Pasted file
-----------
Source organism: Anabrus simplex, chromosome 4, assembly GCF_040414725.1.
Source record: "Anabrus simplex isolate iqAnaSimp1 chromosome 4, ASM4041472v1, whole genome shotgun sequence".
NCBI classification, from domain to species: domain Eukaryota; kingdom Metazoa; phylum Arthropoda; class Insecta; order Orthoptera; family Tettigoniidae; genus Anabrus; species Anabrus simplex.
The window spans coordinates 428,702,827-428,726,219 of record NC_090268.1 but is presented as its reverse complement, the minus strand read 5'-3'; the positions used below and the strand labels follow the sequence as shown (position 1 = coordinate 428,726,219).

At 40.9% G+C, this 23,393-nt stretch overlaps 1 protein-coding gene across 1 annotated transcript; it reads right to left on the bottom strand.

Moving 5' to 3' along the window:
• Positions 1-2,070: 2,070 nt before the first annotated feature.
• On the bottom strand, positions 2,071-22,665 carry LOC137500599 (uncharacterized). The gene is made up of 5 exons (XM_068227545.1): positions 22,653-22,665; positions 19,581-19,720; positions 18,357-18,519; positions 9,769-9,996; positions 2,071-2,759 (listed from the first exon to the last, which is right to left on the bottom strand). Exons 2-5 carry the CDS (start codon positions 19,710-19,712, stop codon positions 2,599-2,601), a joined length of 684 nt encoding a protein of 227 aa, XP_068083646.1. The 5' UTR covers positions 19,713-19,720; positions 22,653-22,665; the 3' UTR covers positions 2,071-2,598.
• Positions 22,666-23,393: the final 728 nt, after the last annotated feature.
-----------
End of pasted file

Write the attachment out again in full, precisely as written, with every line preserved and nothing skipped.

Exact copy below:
Source organism: Anabrus simplex, chromosome 4, assembly GCF_040414725.1.
Source record: "Anabrus simplex isolate iqAnaSimp1 chromosome 4, ASM4041472v1, whole genome shotgun sequence".
NCBI classification, from domain to species: domain Eukaryota; kingdom Metazoa; phylum Arthropoda; class Insecta; order Orthoptera; family Tettigoniidae; genus Anabrus; species Anabrus simplex.
The window spans coordinates 428,702,827-428,726,219 of record NC_090268.1 but is presented as its reverse complement, the minus strand read 5'-3'; the positions used below and the strand labels follow the sequence as shown (position 1 = coordinate 428,726,219).

At 40.9% G+C, this 23,393-nt stretch overlaps 1 protein-coding gene across 1 annotated transcript; it reads right to left on the bottom strand.

Moving 5' to 3' along the window:
• Positions 1-2,070: 2,070 nt before the first annotated feature.
• On the bottom strand, positions 2,071-22,665 carry LOC137500599 (uncharacterized). The gene is made up of 5 exons (XM_068227545.1): positions 22,653-22,665; positions 19,581-19,720; positions 18,357-18,519; positions 9,769-9,996; positions 2,071-2,759 (listed from the first exon to the last, which is right to left on the bottom strand). Exons 2-5 carry the CDS (start codon positions 19,710-19,712, stop codon positions 2,599-2,601), a joined length of 684 nt encoding a protein of 227 aa, XP_068083646.1. The 5' UTR covers positions 19,713-19,720; positions 22,653-22,665; the 3' UTR covers positions 2,071-2,598.
• Positions 22,666-23,393: the final 728 nt, after the last annotated feature.